Tuesday, September 17, 2013
Family means just about everything to Carl Shaffer. He says he'd do anything to help them. In 1976, he gave his brother a kidney.
"Other than being married and having two kids, giving my brother a kidney was the most important thing I've done,” Carl Shaffer said.
So it shouldn't come as any surprise what his first response was when he thought his grandchild was in trouble.
"How can I help? That's exactly what I thought,” Shaffer said.
Shaffer says he got a call from someone claiming to be his oldest grandson, Caleb.
"I said, 'well how you doing?' He says, 'not too good, I'm in jail in Lima Peru,'" Shaffer said.
The caller said he needed $10,200 to make bail and he asked his "granddad" to keep it quiet.
"Don't tell the parents don't tell anybody,” Shaffer said.
But Shaffer says he was so worried about his grandson, he went straight to the bank and wired the money.
A few days later, he got another call asking for $27,000.
"So I says how do you spell your name and he says K-A-L and I knew right then it was a scam because he spells it with a C,” Shaffer said.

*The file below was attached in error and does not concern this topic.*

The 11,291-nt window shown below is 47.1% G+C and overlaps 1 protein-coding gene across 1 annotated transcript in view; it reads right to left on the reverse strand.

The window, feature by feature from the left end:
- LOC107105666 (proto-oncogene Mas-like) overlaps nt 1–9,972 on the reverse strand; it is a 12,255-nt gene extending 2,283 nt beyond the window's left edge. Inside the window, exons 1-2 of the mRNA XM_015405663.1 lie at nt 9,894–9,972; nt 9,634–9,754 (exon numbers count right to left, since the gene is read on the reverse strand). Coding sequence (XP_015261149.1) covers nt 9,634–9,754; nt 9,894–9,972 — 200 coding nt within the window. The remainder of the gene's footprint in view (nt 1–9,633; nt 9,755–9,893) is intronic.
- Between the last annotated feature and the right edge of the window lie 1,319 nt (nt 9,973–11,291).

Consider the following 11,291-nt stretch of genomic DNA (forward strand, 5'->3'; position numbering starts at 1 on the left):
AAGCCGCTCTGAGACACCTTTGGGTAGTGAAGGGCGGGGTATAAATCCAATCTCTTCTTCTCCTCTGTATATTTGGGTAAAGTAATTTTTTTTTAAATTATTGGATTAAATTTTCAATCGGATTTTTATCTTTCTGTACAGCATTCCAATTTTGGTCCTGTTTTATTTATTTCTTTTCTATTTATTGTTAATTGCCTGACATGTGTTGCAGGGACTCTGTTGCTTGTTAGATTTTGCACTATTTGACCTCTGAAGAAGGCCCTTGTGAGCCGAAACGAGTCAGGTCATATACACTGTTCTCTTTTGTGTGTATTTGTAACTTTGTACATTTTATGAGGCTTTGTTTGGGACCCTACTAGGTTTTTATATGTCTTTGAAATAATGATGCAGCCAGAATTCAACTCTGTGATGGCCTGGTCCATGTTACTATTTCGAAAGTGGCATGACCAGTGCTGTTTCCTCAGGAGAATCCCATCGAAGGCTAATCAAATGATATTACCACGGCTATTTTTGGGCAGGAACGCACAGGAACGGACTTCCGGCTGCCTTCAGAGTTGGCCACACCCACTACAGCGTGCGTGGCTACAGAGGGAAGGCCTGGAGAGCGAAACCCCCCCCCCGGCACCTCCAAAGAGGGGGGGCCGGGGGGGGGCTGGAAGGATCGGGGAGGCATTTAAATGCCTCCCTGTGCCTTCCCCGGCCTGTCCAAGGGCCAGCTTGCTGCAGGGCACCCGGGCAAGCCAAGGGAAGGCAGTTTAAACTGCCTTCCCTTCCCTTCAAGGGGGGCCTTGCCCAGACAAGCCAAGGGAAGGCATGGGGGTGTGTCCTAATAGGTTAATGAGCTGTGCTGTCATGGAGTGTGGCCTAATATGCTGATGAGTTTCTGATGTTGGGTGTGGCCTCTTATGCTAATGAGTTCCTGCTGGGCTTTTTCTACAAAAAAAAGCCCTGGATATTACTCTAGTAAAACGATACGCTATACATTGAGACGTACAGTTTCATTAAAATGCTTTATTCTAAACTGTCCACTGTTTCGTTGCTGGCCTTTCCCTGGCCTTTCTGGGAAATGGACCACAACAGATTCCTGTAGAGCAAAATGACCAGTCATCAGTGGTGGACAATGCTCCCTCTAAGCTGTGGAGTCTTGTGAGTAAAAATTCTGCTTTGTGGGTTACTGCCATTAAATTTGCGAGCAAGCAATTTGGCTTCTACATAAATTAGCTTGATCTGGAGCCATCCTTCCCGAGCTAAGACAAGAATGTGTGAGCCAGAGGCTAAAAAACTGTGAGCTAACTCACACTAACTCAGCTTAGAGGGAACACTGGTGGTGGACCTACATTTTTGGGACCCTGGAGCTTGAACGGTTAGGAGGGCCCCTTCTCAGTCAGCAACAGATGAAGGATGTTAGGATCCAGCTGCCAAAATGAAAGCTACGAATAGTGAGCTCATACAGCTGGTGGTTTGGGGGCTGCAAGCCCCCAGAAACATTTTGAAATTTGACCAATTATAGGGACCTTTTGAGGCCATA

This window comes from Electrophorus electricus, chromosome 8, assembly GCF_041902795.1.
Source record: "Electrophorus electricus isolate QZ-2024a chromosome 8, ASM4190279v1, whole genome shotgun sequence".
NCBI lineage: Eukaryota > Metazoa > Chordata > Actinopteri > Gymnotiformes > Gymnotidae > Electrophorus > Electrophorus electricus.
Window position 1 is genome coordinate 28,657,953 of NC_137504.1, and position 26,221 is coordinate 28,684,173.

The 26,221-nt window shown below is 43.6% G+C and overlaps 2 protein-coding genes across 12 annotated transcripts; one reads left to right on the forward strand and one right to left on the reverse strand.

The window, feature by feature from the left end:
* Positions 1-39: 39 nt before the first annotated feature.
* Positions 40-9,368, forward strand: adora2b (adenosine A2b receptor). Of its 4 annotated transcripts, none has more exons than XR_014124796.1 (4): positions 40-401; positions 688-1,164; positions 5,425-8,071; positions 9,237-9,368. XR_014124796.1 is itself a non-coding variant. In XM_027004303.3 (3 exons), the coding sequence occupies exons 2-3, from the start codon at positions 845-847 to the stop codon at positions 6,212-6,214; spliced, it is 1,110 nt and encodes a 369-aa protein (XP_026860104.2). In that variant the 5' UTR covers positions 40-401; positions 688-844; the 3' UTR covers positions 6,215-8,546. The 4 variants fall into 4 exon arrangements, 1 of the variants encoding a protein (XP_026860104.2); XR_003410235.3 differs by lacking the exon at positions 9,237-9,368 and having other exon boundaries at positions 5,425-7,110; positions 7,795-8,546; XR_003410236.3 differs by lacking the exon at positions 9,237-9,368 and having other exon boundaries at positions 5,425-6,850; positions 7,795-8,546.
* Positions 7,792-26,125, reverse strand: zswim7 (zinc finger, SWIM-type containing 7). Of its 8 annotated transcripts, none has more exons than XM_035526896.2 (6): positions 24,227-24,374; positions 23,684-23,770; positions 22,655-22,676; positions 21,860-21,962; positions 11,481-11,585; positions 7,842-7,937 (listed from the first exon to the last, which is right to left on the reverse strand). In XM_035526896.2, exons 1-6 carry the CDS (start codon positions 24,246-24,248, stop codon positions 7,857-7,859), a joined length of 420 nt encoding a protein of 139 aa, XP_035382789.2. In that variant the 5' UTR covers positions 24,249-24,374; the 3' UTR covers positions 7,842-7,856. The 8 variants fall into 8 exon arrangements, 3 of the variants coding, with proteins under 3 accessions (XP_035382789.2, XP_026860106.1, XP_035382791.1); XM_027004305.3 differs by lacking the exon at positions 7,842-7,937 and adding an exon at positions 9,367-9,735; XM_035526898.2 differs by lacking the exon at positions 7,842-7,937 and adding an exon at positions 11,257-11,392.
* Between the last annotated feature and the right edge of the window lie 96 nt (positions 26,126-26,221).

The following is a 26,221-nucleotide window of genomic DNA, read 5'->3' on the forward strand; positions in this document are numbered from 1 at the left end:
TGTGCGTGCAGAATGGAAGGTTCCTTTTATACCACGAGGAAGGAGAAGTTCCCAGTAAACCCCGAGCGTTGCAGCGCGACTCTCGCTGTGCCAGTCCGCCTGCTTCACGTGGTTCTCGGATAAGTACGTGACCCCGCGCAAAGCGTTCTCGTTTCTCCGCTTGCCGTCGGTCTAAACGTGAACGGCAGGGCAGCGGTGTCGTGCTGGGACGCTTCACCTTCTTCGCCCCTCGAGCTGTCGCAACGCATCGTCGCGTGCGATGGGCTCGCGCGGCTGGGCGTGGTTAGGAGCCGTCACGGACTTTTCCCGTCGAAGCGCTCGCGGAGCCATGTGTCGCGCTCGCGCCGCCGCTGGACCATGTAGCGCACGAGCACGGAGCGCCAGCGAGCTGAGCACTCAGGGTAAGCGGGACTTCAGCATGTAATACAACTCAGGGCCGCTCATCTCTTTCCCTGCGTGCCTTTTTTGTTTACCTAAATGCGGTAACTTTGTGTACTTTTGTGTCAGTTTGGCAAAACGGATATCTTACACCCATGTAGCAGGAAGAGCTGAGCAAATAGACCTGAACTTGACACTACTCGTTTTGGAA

Police say questions like that are the first thing anyone should do if they get a similar call.
"Make sure you are aware of who you are talking to and verify it before you wire the money because once you send it, it's gone,” Captain Gavin Seiler with the Wichita Police Department said.
Carl Shaffer says by the time he found out the real Caleb was at college in Texas, it was too late. His money was gone.
Now he wants his story to serve as a warning: beware of callers who want to use your love of family for their own personal gain.
Police say to prevent the scam from happening to you: first, resist the pressure to act quickly. Even if they tell you not to tell anyone, go ahead and call your grandchild or another family member right away to see if the call is legitimate.